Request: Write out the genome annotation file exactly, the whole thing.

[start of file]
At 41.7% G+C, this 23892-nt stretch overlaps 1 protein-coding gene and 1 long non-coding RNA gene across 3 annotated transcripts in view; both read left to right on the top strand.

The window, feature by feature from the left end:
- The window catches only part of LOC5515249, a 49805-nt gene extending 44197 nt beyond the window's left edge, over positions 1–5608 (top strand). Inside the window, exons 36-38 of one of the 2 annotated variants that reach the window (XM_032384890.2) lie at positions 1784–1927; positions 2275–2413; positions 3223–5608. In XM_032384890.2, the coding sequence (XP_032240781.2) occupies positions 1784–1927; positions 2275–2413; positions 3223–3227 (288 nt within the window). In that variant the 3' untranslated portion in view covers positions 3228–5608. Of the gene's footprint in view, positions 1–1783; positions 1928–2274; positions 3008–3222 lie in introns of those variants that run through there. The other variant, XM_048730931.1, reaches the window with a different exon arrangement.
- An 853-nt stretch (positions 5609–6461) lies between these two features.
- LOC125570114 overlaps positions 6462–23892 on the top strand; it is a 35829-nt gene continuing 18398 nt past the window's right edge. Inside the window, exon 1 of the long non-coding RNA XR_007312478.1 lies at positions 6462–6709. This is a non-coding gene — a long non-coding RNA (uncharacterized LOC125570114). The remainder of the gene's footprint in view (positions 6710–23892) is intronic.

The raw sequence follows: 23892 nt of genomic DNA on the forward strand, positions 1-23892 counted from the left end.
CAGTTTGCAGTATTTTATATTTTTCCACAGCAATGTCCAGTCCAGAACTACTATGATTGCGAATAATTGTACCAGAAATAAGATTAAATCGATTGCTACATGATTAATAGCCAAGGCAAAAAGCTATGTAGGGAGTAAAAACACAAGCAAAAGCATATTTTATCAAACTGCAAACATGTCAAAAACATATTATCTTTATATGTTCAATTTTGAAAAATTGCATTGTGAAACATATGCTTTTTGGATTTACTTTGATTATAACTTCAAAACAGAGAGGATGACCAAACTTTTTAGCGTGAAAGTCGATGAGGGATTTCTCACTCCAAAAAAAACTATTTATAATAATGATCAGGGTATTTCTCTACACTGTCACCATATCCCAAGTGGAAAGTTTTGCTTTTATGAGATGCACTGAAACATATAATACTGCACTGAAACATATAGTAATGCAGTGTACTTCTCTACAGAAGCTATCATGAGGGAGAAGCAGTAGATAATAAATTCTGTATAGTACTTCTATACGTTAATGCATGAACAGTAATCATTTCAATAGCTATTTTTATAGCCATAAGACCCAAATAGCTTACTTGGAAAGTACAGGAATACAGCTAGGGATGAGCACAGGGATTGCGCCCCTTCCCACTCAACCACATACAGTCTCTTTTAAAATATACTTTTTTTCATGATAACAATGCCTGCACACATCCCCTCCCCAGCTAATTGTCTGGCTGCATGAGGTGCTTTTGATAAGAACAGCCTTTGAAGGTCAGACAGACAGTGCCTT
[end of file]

At 41.7% G+C, this 23892-nt stretch overlaps 1 protein-coding gene and 1 long non-coding RNA gene across 3 annotated transcripts in view; both read left to right on the top strand.

The window, feature by feature from the left end:
- The window catches only part of LOC5515249, a 49805-nt gene extending 44197 nt beyond the window's left edge, over positions 1–5608 (top strand). Inside the window, exons 36-38 of one of the 2 annotated variants that reach the window (XM_032384890.2) lie at positions 1784–1927; positions 2275–2413; positions 3223–5608. In XM_032384890.2, the coding sequence (XP_032240781.2) occupies positions 1784–1927; positions 2275–2413; positions 3223–3227 (288 nt within the window). In that variant the 3' untranslated portion in view covers positions 3228–5608. Of the gene's footprint in view, positions 1–1783; positions 1928–2274; positions 3008–3222 lie in introns of those variants that run through there. The other variant, XM_048730931.1, reaches the window with a different exon arrangement.
- An 853-nt stretch (positions 5609–6461) lies between these two features.
- LOC125570114 overlaps positions 6462–23892 on the top strand; it is a 35829-nt gene continuing 18398 nt past the window's right edge. Inside the window, exon 1 of the long non-coding RNA XR_007312478.1 lies at positions 6462–6709. This is a non-coding gene — a long non-coding RNA (uncharacterized LOC125570114). The remainder of the gene's footprint in view (positions 6710–23892) is intronic.

The raw sequence follows: 23892 nt of genomic DNA on the forward strand, positions 1-23892 counted from the left end.
CAGTTTGCAGTATTTTATATTTTTCCACAGCAATGTCCAGTCCAGAACTACTATGATTGCGAATAATTGTACCAGAAATAAGATTAAATCGATTGCTACATGATTAATAGCCAAGGCAAAAAGCTATGTAGGGAGTAAAAACACAAGCAAAAGCATATTTTATCAAACTGCAAACATGTCAAAAACATATTATCTTTATATGTTCAATTTTGAAAAATTGCATTGTGAAACATATGCTTTTTGGATTTACTTTGATTATAACTTCAAAACAGAGAGGATGACCAAACTTTTTAGCGTGAAAGTCGATGAGGGATTTCTCACTCCAAAAAAAACTATTTATAATAATGATCAGGGTATTTCTCTACACTGTCACCATATCCCAAGTGGAAAGTTTTGCTTTTATGAGATGCACTGAAACATATAATACTGCACTGAAACATATAGTAATGCAGTGTACTTCTCTACAGAAGCTATCATGAGGGAGAAGCAGTAGATAATAAATTCTGTATAGTACTTCTATACGTTAATGCATGAACAGTAATCATTTCAATAGCTATTTTTATAGCCATAAGACCCAAATAGCTTACTTGGAAAGTACAGGAATACAGCTAGGGATGAGCACAGGGATTGCGCCCCTTCCCACTCAACCACATACAGTCTCTTTTAAAATATACTTTTTTTCATGATAACAATGCCTGCACACATCCCCTCCCCAGCTAATTGTCTGGCTGCATGAGGTGCTTTTGATAAGAACAGCCTTTGAAGGTCAGACAGACAGTGCCTT